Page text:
Why It Is Important to Connect With Others When Living With Chronic Pain
You know you’ve heard that saying “misery loves company.” It’s typically thought of with somewhat negative connotations and isn’t always quoted with the utmost positivity, but in the chronic illness community, it’s a little different.
Throughout my entire life with chronic illness and anxiety, I always had an extremely hard time believing anyone could understand me. Living with diseases that aren’t often talked about or taught to people on a large scale can cause feelings of extreme loneliness and isolation. There is so often paranoia, depression, and guilt that can accompany a life with chronic illness, especially when we are young and just learning our place in this world.
As chronic illness survivors, it is often a beautiful thing to connect with other human beings who feel our struggle. Since the birth of Facebook and other social media platforms, it has become easier to join a network of other people all over the world who share the same struggles, ideals, or interests. You can have a dialogue in the comfort of your own home with someone going through the same thing you are all the way over in Europe or even as close as down the street in your own city. The convenience of logging on and reaching out can be a source of support that is so critically imperative for chronic illness warriors, and one that should be utilized as often as possible. Of course, most friendships are grown on happiness, joy, and laughter (after all, what are friends for?!), but in the chronic illness community, the most lovely and powerful connections are sometimes cultivated through pain and sorrow. To be understood and accepted by others who, quite simply put, “just get it,” is just an immeasurably wonderful thing.
On the flip side, what’s awesome about self-growth and self-love is that you don’t always have to shout from the rooftops that you are a sick person. Just the feeling of being around like-minded people who all strive for that same light can be so uplifting and not only give mental clarity to the chronically ill but can help in physical ways too. Taking a yoga class, spending the day walking around a museum, going to see a concert or live theatre; these are all activities that help us feel connected to others while we awaken our own spirit. Cashing in on these moments when you are physically able to can manifest joy in powerful and long-term ways that can be so beneficial to your health.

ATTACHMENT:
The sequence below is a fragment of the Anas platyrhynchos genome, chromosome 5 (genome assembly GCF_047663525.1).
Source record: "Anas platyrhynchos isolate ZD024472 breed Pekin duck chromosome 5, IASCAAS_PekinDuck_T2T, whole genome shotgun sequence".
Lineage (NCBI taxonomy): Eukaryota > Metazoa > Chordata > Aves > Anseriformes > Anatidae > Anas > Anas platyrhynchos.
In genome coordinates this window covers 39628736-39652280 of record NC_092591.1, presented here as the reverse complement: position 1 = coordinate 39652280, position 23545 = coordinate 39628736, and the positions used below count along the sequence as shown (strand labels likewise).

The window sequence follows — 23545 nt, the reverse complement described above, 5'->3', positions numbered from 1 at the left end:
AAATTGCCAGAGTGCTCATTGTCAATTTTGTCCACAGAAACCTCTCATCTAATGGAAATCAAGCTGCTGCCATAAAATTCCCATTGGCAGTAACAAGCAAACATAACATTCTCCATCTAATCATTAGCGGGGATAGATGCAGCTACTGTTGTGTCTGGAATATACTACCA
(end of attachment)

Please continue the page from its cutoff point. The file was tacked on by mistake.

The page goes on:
For me, the significance and importance of chronic illness support groups and online networks have been so helpful in my personal journey towards better health. I’ve become more educated, enlightened and strong knowing that these other strong humans exist and fight the same good fight almost daily. At the same time, when I am on my mat in my neighborhood yoga studio, I often wonder if the other people in down dog even know how much they’re helping me. I can’t stress the importance of the human connection when you are living with chronic pain. Whether you want the world to know or only those chosen few, there is so much comfort in realizing that we are all really just trying to live our best life.
Getty Image by Patpitchaya